Posts Tagged ‘Ego’

PTSD: How do we handle making mistakes?

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I made a mistake yesterday on this blog.

While answering a response, trying to give a compliment, I did the opposite.

Hearing the word on the radio a few days earlier I thought it was an intelligent way of complimenting ones prose.

Now, I find out, what it means, to speak in a pompous or dogmatic manner:

Instead of complimenting, I insulted a loyal viewer with the word Pontificate.

This started my PTSD brain dissociating:

Why didn’t I look up the definition?

All those negative sirens about unworthiness chime in.

We beat ourselves up after we mess up.

Subconsciously I still seek perfection and suffer when I fail.

Failure is a conduit to suffering for me.

Why do we beat ourselves up when we mess up?

Another habit I have become aware of.

It all stems from childhood abuse and the formation of an unworthy self (”I”).
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Our Inner Condition


Matthew Ricard from “Happiness”

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“We willingly spend a dozen years in school, then go on to college or professional training for several more; we work out at the gym to stay healthy;

we spend a lot of time enhancing our comfort, our wealth, and our social status.

We put a great deal into all this, and yet we do so little to improve the inner condition that determines the very quality of our lives.

What strange hesitancy, fear, or apathy stops us from looking within ourselves, from trying to grasp the true essence of joy and sadness, desire and hatred?”

Fear of the unknown prevails, and the courage to explore that inner world fails at the frontier of our mind.
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My two cents: What an ominous phrase, at the frontier of our mind. That means our mind is massive.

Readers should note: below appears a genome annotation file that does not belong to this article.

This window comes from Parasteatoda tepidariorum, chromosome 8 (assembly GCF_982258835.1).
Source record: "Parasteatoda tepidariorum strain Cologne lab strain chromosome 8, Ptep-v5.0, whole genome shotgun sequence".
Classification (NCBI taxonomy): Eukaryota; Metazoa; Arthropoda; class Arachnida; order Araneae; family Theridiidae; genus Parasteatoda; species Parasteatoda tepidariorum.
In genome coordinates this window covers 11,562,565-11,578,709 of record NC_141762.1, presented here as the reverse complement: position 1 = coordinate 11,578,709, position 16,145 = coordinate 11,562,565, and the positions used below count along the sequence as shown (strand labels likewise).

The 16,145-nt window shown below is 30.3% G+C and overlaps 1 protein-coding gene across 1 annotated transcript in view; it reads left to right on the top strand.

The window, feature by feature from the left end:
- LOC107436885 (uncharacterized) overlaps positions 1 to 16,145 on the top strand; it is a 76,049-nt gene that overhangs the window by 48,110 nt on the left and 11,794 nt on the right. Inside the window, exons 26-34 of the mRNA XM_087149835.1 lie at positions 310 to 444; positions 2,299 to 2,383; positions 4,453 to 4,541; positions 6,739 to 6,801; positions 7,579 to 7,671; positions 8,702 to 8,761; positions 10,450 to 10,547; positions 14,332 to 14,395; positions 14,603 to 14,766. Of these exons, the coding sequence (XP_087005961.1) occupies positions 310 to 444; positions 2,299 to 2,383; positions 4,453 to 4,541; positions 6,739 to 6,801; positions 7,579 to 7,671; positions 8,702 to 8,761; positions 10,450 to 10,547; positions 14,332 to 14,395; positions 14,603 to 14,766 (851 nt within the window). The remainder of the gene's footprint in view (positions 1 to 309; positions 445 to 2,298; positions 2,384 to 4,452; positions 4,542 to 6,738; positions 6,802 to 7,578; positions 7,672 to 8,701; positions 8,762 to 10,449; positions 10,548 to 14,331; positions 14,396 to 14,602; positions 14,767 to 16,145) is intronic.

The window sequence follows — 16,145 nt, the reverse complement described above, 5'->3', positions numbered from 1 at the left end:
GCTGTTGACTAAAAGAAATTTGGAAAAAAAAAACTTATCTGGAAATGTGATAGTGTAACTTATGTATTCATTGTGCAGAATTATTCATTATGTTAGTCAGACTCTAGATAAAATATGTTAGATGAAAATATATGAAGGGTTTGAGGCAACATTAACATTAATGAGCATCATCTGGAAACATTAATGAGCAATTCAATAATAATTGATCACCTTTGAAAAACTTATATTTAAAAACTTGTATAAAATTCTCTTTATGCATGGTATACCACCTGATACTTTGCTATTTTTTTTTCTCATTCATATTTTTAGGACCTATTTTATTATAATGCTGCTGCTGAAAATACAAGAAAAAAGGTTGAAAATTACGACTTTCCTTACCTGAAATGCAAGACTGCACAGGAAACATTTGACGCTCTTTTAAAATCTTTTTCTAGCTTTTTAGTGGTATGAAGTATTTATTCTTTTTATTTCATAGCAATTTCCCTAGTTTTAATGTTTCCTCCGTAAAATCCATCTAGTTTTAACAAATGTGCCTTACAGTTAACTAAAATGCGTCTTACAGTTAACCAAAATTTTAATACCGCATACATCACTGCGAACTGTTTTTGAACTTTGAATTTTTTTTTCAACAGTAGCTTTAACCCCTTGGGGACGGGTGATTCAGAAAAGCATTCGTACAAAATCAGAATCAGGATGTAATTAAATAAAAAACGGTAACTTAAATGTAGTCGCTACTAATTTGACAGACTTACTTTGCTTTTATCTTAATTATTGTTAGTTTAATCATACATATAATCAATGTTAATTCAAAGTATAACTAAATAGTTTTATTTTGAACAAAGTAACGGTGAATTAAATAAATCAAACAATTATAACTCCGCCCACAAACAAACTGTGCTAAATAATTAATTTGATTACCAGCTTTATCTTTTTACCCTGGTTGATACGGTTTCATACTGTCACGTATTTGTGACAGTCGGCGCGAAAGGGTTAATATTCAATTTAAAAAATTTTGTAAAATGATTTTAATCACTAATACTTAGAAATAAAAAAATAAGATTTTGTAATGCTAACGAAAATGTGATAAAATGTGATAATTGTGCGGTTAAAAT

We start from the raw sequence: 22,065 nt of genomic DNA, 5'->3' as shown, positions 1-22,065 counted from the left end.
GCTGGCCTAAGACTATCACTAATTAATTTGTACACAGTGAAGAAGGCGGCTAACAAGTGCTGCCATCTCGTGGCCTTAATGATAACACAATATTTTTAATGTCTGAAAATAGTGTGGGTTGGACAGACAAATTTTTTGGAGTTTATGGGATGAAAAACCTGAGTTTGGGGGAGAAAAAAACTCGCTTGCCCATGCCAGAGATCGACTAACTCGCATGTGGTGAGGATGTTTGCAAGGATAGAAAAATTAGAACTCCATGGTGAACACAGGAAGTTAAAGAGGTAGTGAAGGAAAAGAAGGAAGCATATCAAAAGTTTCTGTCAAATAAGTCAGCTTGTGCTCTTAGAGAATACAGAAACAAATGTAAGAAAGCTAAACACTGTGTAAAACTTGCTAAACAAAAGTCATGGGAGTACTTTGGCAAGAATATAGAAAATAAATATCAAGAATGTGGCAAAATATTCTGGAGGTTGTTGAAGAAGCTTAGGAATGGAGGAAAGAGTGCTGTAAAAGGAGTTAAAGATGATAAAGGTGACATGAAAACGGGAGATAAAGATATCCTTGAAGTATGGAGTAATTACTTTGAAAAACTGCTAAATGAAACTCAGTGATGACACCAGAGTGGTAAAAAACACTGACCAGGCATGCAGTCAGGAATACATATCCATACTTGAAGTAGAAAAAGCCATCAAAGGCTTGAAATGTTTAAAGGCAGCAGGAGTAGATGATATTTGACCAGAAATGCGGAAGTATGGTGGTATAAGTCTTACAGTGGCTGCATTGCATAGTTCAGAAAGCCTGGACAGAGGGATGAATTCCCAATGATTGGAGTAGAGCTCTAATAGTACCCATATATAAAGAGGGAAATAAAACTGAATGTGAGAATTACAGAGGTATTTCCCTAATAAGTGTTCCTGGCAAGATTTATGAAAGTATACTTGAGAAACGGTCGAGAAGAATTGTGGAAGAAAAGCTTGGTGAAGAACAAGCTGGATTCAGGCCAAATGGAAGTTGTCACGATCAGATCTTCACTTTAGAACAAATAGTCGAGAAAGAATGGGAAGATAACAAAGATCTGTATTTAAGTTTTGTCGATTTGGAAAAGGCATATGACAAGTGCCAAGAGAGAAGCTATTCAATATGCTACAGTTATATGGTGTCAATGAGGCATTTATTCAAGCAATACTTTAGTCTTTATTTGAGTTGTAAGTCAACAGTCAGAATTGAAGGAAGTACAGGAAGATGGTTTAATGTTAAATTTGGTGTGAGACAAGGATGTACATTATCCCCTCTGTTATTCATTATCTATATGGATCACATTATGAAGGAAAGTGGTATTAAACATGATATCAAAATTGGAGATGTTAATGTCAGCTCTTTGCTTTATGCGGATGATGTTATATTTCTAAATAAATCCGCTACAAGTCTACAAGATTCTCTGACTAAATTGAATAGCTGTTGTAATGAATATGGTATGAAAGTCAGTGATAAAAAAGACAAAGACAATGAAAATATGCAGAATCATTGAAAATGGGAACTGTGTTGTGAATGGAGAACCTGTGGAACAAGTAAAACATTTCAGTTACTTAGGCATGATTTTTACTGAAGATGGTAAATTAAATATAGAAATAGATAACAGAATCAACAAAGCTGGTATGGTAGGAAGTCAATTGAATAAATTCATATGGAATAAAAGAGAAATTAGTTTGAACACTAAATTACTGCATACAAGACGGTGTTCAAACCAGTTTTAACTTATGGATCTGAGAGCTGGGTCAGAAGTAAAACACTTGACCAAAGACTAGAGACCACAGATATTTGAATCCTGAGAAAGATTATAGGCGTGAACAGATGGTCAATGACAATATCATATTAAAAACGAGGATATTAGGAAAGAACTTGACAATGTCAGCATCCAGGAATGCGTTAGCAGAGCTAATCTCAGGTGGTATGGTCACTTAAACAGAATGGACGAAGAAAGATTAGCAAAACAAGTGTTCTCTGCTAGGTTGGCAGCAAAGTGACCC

Talking with my grandson’s soccer and baseball coach, he said confidence, the attitude of the mind means everything even at 9.

Can we have a good attitude living with PTSD?

Our mental attitude means everything when dealing with PTSD.

What does your scoreboard look like, time of day with good versus bad attitude?

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PTSD: Avoidance

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The question is not if we avoid, but how much.

I avoided the most when my fight or flight mechanism was firing 10 plus times a day.

My agoraphobia lasted six months, it left me scarred, afraid, and lost.

Meditation and exposure therapy helped me past agoraphobia.

It was a great victory however it was painful and I suffered.

Childhood abuse (Complex PTSD) wires the brain differently, mine searched for danger, then fired my fight or flight mechanism for protection.

Remember that shuts down some of the executive branch, our prefrontal cortex.

Triggered, we sense a near-lethal threat, the prefrontal cortex is confused and partially offline.

Our whole being shifts to surviving, we are scared to death.

Thinking is confused as cortisol and adrenaline flood our system.

Forget trying to explain this to others, you have to experience an out-of-control nervous system, the severity, and FEAR produced.

My PTSD and avoidance have matured.

Now, I navigate life a little better but do not even think about going to social functions, crowds, or certain events.

If I have to go to a function, I can block out and distract myself to limit the damage.

Normal people do not understand how much energy and pain we go through preparing to face our PTSD Triggers.

Then there are all the questions and exploration of the interaction afterward.

Our mind wants to judge, and prepare for the next time we venture into dangerous waters.

Childhood abuse brings a danger that never leaves our brain, it is like a big stain ruining the whole carpet.

How does avoidance impact your life?
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PTSD: Failure is Subjective

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My father raised me to fear failure and demanded perfection, a regular narcissistic behavior.

He told me I needed to be twice as good as everyone else, it was not a suggestion.

It was hard to fit in, to make friends when I was tasked with destroying them.

He wanted me to be separate, and isolated to strengthen his influence.

I was a thing to my father, a tool to make him look good.